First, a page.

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Rabbit living in the garden

(14 Posts)
AlmaMartyr Sun 18-Jan-15 14:09:19

Hi, looking for a bit of advice on rabbit housing. Our back garden is quite small and pretty enclosed so I've been toying with securing the bottom of the fences with chicken wire and letting the rabbit roam free out there (with a suitably sized hutch as well so it can be safe and warm!). I have no idea if this is sensible or not, or whether the rabbit would eat all my shrubs etc. I am quite a keen gardener so don't mind a bit of tidying up but would rather not have all my plants gobbled up - I don't have a veg patch out there so that wouldn't be a risk. Any advice? I'm only contemplating at the moment and wouldn't want to do anything that would be bad for the rabbit.

AlmaMartyr Sun 18-Jan-15 21:55:07

Actually, have Googled a bit and don't think it's a good idea. MIL has a suitable (large!) hutch and run so will go with that.

headinhands Sun 18-Jan-15 21:58:54

My bunnies are free range during the day but contained to the summer house at night. They have a nibble of everything they can and you'll soon find out what they don't like so can fill up your beds with those.

NewYearsHangoversHurtAlot Sun 18-Jan-15 23:34:01

Don't do it. Rabbits are prolific diggers and mine have escaped under many sections of our fence over the years.

Middleagedmotheroftwo Sun 18-Jan-15 23:39:30

We allowed our rabbit free range in the garden. Whenever she escaped she always came back home. She could get the better if any cat in the area too.
She ate quite a lot of the garden plants though :-(

NiceCupOfTeaAndALittleSitDown Mon 19-Jan-15 00:06:23

I'm going to come along with a different view point I'm afraid.

I volunteer at a rabbit rescue. Free range rabbits are highly at risk of predators. Trust me, if you have never seen a fox it doesn't mean they are not around, and cats too. I have lost count of the number of people that have come to our rescue wanting a partner for a rabbit that has lost it's partner to a fox.

Midori1999 Mon 19-Jan-15 00:49:44

There's definitely a risk from foxes. I don't let my bunnies free range at all where I live now for that reason, much as I'd like to. I feel the risk of foxes is too great, even if I am in the garden and I couldn't stand it if one of my bunnies were taken, especially if I could have prevented it. Where I lived previously I did allow them to free range if I was in the garden with them, but I don't even do that here. However, as they get no free range time I have spent an absolute fortune on accommodation for them and they have a 10ft x 5ft kennel and run which is connected to a 12ft x 12ft aviary with a 24ft pipe and another run will be connected to the aviary in the summer.

Some people are aware of the fox risk, but feel that the benefit of free ranging outweighs the risk of a fox taking a rabbit. I can completely see where they are coming from but it's not for me. I do also think a lot of people underestimate the risk from foxes.

FernieB Mon 19-Jan-15 03:00:11

Is this for a single rabbit you already have? Or are you thinking of getting a rabbit? If you are thinking of getting a rabbit, please don't just get one. They need company so should live in pairs especially if outdoors.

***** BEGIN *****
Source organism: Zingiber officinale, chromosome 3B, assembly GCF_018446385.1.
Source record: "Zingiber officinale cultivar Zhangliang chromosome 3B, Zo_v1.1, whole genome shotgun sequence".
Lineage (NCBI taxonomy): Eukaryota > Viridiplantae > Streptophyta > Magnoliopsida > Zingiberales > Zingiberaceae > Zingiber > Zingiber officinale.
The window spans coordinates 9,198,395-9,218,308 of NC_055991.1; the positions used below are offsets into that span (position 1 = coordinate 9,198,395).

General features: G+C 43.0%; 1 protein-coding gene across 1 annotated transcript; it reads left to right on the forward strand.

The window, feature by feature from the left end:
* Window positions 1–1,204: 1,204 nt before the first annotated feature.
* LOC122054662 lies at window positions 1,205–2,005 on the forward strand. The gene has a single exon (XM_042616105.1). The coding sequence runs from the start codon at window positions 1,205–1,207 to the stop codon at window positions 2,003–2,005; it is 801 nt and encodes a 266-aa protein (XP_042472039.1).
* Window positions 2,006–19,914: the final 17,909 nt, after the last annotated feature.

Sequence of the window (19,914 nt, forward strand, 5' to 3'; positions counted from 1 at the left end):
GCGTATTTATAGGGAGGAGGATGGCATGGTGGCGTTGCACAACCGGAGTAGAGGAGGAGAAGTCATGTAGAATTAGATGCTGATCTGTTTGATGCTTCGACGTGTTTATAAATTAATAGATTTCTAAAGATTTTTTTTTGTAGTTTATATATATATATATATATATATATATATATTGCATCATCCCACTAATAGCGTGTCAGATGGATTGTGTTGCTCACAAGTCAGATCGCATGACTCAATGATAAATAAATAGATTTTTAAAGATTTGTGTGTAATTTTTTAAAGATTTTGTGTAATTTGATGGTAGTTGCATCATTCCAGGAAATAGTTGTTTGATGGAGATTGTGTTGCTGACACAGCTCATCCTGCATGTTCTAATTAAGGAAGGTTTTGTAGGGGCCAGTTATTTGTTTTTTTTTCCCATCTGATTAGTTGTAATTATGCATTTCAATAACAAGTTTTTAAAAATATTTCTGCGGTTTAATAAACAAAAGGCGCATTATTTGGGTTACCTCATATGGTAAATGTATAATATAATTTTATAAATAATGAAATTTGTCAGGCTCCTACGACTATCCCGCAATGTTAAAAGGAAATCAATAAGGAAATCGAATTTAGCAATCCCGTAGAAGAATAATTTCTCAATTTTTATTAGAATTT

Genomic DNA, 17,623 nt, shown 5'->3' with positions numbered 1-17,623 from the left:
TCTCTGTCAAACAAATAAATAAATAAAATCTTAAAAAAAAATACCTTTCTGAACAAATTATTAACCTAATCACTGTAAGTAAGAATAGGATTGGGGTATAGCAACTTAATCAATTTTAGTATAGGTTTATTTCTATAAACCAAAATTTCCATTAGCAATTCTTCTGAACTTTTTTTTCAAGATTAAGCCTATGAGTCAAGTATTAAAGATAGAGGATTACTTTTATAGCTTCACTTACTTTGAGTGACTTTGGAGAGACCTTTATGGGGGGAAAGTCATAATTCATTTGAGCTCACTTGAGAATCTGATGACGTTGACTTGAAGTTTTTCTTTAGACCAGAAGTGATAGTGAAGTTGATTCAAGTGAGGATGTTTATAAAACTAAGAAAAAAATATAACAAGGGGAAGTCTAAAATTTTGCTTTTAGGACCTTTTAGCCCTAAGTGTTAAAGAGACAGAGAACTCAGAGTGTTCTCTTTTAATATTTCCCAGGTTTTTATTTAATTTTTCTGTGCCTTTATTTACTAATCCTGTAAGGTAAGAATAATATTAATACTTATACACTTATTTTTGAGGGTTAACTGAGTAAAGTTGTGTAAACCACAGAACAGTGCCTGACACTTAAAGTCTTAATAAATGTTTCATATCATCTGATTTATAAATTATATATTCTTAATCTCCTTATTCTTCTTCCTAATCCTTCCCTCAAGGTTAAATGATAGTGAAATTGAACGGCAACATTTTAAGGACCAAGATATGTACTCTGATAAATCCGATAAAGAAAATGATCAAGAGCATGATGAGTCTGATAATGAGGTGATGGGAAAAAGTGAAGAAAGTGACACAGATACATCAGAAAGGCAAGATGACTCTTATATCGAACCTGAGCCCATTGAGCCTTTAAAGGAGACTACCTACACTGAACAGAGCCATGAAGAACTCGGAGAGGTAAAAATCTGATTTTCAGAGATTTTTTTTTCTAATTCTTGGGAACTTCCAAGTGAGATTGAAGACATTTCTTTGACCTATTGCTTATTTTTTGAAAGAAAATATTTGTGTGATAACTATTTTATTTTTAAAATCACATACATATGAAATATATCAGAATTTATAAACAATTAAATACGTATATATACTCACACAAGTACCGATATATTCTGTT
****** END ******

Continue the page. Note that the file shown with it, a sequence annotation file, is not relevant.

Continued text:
headinhands Mon 19-Jan-15 19:04:02

Yeah, I am aware of the obvious risks but for us, we would rather have that risk and let them enjoy some freedom. They don't dig and are inside when it's getting or is dark. It would be awful if one/both were taken, but hate the thought of them being confined.

LineRunner Mon 19-Jan-15 19:06:13

Also don't think a warm hutch will protect a rabbit from sub-zero temperatures.

AlmaMartyr Mon 19-Jan-15 22:57:59

Thanks for the advice all. I think we've decided that they'd be best off enclosed and maybe allowed free roam during the day under supervision sometimes. It doesn't get too cold here so hopefully shouldn't be an issue but I used to keep guinea pigs and learnt lots about keeping them warm over winter and they were always toasty so that should be sufficient?

Fernie - we're getting a pair smile

NewYearsHangoversHurtAlot Mon 19-Jan-15 23:01:10

My rabbits have always been fine in the winter and actively love playing in the snow strange things.

But for them to be fine they're kept outdoors all year and only brought in if they've had surgery they're both massive compared to their summer fighting weights at the moment. All fur and fat for winter. They'd make cracking pies

NiceCupOfTeaAndALittleSitDown Mon 19-Jan-15 23:44:56

It's all of your choices to let bunnies free range, but please - don't turn your back even for a second if you do. I know of someone that let her bunnies out while she cleaned out their house, one dragged away and another with a broken neck that died pretty soon after. She'd never ever seen a fox in her garden and had lived there for 10 years.
Not being provocative in any way, but I couldn't risk that with mine. They have plenty of indoor space - a shed outside rather than a hutch so don't need it for exercise so they have a run when they do.

Kavanne Thu 22-Jan-15 01:44:52

I recommend you look at the Rabbit welfare association and fund (RWAF) website for guidance on minimum hutch and run sizes for the welfare of your buns _ and please adopt from a rescue if you can! Rabbit rehome is a great website for finding local rabbits in need of new homes

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